The Bank of Japan (BoJ) gave markets a jolt this week by announcing a "comprehensive monetary easing package". It cut its main interest rate from 0.1% to a range between 0 and 0.1% and promised to maintain its "virtually zero-interest-rate policy" until deflation has been defeated. It also said it would consider buying public and private-sector assets, ranging from government and corporate debt to ETFs. The aim is to bring down long-term interest rates and shore up the economy. This would all amount to US and UK-style quantitative easing (QE). Global stocks bounced on the news, while the yen fell against the dollar before clawing back all its losses.
What the commentators said
No wonder the BoJ felt it needed to make waves, said Mure Dickie in the FT. The recovery is losing steam, with industrial production and business confidence sliding. The strong yen is undermining exports. However, as central bank activism goes, this is pretty small beer, says the FT. "Few will notice" that rates are now between 0 and 0.1%, rather than 0.1%. And "to call the asset purchase programme a drop in the bucket is to belittle the drop".
The buying programme would be worth 5trn, while the amount of government debt and corporate debt outstanding is 700trn and 54trn respectively. Meanwhile, the US is set to embark on another big round of QE, which is likely to weaken the dollar. So the BoJ's move will do little for the yen, said The Economist.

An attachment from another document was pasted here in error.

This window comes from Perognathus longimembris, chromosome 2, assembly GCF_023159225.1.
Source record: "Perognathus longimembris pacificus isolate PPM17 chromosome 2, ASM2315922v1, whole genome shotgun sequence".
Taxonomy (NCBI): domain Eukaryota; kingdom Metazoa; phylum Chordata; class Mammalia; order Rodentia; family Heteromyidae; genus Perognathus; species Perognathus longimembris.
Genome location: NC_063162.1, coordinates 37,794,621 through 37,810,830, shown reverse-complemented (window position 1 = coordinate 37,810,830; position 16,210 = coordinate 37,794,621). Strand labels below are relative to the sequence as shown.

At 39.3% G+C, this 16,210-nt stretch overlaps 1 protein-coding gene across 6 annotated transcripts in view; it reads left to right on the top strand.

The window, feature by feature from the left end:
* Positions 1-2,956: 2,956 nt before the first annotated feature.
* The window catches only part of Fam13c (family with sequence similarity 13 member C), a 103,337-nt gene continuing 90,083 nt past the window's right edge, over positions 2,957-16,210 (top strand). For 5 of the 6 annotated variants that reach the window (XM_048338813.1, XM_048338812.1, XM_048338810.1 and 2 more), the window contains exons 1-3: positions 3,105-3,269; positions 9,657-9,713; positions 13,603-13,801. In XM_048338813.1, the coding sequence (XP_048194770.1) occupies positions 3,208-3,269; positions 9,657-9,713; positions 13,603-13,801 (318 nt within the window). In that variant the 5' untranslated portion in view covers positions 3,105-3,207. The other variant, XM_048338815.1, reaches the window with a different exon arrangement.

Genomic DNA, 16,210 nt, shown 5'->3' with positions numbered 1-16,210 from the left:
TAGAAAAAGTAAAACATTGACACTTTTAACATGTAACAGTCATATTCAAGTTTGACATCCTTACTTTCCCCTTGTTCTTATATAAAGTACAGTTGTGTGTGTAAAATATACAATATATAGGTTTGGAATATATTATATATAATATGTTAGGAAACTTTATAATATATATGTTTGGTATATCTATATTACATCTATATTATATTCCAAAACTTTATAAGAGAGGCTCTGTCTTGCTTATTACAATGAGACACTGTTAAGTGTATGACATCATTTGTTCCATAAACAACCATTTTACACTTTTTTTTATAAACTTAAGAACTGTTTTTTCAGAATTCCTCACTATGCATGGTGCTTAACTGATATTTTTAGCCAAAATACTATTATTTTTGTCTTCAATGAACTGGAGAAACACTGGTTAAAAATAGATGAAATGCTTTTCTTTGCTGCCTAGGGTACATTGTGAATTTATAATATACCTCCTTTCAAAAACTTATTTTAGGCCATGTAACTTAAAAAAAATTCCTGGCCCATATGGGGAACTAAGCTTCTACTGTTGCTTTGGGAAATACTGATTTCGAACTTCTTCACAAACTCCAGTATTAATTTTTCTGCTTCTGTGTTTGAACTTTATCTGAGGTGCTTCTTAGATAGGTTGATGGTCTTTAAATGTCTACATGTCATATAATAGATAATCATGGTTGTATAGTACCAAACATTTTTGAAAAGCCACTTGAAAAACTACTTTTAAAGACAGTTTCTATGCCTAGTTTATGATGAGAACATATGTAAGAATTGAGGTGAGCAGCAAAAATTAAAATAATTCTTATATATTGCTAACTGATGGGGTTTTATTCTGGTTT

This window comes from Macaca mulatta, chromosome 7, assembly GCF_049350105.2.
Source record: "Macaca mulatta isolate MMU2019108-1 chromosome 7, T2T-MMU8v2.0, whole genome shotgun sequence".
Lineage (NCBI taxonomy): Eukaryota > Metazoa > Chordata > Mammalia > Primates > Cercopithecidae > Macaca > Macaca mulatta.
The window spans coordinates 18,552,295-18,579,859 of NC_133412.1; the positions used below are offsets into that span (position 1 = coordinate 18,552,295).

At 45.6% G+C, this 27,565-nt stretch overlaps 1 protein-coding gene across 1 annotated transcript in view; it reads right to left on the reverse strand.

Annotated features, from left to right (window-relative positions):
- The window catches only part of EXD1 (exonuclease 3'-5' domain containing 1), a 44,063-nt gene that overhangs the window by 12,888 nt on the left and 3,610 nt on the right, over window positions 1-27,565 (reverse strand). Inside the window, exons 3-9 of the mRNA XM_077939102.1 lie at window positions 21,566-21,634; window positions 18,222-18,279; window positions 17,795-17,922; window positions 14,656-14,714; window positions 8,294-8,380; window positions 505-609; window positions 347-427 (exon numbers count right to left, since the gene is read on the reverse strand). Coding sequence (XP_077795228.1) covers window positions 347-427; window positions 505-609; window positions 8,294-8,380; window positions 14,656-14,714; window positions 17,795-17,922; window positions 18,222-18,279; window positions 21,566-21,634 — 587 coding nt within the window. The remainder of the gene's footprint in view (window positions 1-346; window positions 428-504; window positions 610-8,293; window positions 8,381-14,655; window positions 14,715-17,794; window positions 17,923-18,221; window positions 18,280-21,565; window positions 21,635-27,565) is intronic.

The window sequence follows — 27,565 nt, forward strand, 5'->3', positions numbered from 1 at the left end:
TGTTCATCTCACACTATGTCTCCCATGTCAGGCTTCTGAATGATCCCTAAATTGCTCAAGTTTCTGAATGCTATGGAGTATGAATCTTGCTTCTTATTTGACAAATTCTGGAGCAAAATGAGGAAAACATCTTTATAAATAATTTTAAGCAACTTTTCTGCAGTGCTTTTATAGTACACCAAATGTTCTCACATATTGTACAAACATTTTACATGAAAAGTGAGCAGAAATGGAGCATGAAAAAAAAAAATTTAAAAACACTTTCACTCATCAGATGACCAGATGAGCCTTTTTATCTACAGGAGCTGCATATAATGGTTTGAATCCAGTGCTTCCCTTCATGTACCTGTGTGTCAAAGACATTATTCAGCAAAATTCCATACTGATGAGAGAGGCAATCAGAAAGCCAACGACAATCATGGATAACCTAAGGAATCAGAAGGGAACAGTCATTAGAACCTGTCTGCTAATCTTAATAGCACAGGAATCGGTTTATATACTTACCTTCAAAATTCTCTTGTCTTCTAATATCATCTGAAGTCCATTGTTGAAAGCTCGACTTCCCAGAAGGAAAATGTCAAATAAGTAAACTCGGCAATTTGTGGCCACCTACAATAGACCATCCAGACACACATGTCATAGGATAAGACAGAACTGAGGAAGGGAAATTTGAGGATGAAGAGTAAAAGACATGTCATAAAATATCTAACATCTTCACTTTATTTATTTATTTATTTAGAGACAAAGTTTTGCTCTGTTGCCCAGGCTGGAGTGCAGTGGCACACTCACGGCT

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The reason markets were impressed is that the BoJ has been repeatedly criticised for being far too passive in the face of deflation and stagnation. Set against the way it had "resigned itself to the sidelines", this latest move "appears almost radical", said the FT.
It's the symbolism that counts, agreed Ian Campbell on Breakingviews. Japan is "trying harder" to conquer deflation and stagnation "and doing it with monetary policy, not still more fiscal spending".
QE, and especially its apparently imminent resumption in the US, is the dominant theme in the markets. Just about everything except the dollar is on the rise in the hope of yet more liquidity providing a "strong support for risk assets", as Divyang Shah of IFR Markets put it. QE could well do this (see page 9), although the danger is that the gains evaporate quickly. The first round of QE didn't work, as we noted last week, and the chances of the second working aren't great. Once the markets twigged that the Fed is "pushing on a string", said John Mauldin on Investorsinsight.com, "it would not be pretty".
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